“Laryngopharyngeal Reflux and Laryngeal Complaints”September 12, 2017
“New Developments in Extraesophageal Reflux Disease”September 20, 2017
Reavis K, Morris C, Gopal D, Hunter J, Jobe B. Ann Surg. 2004 Jun;239(6):849-56; discussion 856-8.
OBJECTIVES: To determine whether the presence of laryngopharyngeal reflux symptoms is associated with the presence of esophageal adenocarcinoma (EAC).
RESULTS: The prevalence of patients with laryngopharyngeal reflux symptoms was significantly greater in the cases than comparison groups (P = 0.0005). The prevalence of laryngopharyngeal reflux symptoms increased as disease severity progressed from the non-GERD comparison group (19.6%) to GERD (26%), Barrett’s esophagus (40%), and EAC patients (54%). Symptoms of GERD were less prevalent in cases (43%) when compared with Barrett’s esophagus (66%) and GERD (86%) control groups (P < 0.001). Twenty-seven percent (17 of 63) of EAC patients never had GERD or laryngopharyngeal reflux symptoms. Fifty-seven percent of EAC patients presented without ever having typical GERD symptoms. Chronic cough, diabetes, and age emerged as independent risk factors for the development of EAC.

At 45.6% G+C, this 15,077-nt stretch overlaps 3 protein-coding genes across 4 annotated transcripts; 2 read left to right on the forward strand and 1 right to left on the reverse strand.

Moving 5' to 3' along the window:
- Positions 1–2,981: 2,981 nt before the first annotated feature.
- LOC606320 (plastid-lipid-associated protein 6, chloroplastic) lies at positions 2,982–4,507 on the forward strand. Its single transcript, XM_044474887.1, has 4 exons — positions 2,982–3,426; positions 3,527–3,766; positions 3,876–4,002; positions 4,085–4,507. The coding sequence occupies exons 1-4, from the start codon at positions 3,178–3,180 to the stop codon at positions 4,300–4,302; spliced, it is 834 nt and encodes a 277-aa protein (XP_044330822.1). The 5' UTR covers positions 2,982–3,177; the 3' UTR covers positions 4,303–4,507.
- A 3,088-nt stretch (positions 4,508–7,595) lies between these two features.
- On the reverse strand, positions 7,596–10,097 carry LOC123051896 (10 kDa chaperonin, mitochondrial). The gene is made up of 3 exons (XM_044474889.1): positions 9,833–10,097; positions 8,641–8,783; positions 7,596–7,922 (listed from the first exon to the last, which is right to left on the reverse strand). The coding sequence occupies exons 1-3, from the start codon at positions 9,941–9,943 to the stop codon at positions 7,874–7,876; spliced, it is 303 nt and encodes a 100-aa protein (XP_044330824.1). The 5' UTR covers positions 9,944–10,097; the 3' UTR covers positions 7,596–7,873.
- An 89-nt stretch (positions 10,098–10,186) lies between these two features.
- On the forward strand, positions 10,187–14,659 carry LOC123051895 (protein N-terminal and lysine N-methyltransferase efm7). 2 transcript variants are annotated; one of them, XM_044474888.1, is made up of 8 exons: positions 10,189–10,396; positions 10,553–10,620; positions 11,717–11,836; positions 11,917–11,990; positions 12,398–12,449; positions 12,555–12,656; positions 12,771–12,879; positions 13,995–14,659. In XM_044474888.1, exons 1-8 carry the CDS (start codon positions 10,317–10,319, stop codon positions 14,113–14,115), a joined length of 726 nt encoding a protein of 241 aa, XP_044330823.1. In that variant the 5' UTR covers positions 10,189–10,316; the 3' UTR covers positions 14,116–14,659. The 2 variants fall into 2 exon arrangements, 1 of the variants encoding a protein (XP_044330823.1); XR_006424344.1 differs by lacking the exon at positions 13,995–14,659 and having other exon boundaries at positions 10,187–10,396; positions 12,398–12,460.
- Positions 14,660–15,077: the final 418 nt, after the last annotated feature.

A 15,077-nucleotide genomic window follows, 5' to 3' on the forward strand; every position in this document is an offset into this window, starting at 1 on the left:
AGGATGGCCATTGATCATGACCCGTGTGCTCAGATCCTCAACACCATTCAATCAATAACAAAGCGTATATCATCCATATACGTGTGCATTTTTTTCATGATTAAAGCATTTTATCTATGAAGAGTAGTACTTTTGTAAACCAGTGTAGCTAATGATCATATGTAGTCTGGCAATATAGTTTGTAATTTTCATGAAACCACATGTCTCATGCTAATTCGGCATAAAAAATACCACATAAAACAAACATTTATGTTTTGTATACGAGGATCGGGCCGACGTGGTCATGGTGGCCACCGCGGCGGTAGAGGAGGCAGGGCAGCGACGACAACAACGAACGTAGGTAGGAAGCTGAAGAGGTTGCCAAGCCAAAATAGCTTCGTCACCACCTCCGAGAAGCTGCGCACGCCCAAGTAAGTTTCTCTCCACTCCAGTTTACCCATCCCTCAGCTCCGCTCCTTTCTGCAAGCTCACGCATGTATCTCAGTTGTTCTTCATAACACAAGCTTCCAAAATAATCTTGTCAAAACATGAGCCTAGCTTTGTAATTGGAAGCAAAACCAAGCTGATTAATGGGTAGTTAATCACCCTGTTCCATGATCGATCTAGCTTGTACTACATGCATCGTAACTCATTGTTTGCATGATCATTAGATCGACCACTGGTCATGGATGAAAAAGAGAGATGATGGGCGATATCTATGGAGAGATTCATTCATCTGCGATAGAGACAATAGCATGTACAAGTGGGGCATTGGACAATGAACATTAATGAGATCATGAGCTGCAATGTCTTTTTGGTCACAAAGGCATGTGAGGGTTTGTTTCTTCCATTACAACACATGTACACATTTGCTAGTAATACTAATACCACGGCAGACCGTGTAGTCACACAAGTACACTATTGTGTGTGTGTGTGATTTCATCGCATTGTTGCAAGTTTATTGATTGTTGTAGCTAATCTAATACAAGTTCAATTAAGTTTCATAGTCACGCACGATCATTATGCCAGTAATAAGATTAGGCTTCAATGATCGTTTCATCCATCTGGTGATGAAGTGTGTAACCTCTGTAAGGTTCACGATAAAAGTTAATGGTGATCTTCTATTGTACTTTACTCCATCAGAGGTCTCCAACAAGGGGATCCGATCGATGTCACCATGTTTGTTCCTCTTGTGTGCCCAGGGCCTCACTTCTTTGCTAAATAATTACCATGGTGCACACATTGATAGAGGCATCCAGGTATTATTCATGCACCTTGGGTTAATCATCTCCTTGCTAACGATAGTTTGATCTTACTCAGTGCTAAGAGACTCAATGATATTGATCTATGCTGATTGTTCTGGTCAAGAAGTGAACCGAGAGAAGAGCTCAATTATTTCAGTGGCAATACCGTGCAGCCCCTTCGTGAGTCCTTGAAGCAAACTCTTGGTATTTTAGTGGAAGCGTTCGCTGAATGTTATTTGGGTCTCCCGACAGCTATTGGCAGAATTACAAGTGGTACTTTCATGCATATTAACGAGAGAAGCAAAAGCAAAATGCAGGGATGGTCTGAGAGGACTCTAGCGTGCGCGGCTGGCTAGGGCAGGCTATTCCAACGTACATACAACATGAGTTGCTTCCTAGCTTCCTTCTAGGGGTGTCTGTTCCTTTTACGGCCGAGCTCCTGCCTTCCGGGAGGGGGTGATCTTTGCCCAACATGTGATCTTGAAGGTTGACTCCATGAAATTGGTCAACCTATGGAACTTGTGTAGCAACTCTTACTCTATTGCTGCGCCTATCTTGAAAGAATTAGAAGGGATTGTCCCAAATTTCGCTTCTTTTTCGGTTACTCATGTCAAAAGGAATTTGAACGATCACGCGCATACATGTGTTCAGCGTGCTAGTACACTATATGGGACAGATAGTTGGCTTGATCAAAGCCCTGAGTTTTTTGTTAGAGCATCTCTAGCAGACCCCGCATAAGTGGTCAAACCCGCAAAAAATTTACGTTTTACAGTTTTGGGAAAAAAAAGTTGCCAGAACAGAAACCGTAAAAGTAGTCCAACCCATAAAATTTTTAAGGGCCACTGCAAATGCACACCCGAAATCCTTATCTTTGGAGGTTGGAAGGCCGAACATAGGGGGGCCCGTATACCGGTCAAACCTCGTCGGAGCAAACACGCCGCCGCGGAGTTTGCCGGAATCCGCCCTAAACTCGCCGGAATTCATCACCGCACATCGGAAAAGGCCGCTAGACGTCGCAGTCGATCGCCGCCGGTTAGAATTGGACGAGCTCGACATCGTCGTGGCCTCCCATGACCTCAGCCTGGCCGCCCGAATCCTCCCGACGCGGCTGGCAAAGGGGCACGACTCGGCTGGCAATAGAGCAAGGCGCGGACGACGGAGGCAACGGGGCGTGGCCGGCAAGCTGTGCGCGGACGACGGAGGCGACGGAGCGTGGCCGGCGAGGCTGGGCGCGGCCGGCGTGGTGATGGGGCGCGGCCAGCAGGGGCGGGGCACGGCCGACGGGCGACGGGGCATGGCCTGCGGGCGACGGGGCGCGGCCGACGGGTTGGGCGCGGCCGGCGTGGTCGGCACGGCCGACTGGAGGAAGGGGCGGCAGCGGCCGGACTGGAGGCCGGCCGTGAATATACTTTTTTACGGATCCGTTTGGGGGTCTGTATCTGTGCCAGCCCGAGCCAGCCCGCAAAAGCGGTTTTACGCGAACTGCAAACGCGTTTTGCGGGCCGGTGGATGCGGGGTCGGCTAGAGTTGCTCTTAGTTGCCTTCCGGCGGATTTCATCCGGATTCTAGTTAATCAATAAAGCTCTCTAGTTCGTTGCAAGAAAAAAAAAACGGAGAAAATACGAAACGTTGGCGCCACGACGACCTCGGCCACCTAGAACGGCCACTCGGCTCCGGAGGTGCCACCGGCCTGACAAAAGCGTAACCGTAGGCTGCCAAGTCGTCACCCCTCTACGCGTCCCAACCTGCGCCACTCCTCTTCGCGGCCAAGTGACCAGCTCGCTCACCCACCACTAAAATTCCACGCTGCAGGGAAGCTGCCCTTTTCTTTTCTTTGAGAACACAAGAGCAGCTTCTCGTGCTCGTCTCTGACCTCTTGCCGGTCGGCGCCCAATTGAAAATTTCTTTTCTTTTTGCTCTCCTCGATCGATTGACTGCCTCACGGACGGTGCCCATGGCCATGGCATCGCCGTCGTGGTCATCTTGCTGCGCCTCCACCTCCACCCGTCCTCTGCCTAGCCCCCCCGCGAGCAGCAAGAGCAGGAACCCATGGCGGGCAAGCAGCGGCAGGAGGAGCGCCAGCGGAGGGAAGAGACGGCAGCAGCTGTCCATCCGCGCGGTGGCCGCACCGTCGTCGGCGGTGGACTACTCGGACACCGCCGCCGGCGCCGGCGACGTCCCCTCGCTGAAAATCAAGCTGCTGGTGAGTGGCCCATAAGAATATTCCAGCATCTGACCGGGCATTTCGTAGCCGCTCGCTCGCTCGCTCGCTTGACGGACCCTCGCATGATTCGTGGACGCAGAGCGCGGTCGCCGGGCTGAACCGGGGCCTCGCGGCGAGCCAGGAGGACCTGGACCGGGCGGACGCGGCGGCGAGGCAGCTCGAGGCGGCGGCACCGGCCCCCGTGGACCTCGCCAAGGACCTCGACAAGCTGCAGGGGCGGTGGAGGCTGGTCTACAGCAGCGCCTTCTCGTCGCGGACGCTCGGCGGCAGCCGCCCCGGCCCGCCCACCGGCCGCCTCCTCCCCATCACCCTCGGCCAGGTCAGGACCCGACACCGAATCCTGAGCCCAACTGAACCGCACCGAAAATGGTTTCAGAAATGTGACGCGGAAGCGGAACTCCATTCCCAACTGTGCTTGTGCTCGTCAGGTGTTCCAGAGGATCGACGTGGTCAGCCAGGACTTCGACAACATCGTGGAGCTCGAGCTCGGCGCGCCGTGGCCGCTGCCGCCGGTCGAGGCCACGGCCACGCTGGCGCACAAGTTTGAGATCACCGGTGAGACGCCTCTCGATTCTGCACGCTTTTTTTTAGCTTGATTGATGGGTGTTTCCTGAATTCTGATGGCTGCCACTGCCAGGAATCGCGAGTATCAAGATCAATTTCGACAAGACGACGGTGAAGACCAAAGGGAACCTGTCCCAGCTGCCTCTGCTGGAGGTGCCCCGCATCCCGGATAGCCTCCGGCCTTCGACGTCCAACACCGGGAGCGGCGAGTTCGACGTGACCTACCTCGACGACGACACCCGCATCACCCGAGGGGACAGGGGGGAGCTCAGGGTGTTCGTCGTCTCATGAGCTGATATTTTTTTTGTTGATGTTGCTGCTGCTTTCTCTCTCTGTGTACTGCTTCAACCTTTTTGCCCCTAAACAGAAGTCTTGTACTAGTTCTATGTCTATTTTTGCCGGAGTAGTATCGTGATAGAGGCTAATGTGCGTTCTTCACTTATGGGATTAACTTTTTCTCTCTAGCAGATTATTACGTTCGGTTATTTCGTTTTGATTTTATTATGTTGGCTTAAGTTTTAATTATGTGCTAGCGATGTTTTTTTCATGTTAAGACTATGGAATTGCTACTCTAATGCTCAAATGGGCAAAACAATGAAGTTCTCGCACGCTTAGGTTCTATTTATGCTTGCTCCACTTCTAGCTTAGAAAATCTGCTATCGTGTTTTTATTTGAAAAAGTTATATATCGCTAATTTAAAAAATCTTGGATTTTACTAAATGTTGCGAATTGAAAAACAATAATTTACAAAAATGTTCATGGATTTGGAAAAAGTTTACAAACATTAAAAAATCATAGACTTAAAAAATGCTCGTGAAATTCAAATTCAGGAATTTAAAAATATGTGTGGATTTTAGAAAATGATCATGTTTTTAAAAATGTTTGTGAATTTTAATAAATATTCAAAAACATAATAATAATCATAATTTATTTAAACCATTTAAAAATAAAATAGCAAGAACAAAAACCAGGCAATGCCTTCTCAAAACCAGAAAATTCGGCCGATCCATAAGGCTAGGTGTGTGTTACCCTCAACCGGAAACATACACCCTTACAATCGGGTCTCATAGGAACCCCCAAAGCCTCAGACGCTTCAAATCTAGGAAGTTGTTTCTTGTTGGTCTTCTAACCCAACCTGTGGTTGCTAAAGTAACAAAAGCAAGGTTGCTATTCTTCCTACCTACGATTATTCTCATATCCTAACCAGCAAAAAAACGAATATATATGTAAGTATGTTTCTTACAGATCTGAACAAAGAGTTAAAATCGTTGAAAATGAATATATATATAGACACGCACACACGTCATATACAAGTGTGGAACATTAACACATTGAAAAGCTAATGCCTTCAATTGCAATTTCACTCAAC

CONCLUSION: Symptoms of laryngopharyngeal reflux are more prevalent in patients with EAC than typical GERD symptoms and may represent the only sign of disease. Chronic cough is an independent risk factor associated with the presence of EAC. Addition of laryngopharyngeal reflux symptoms to the current Barrett’s screening guidelines is warranted.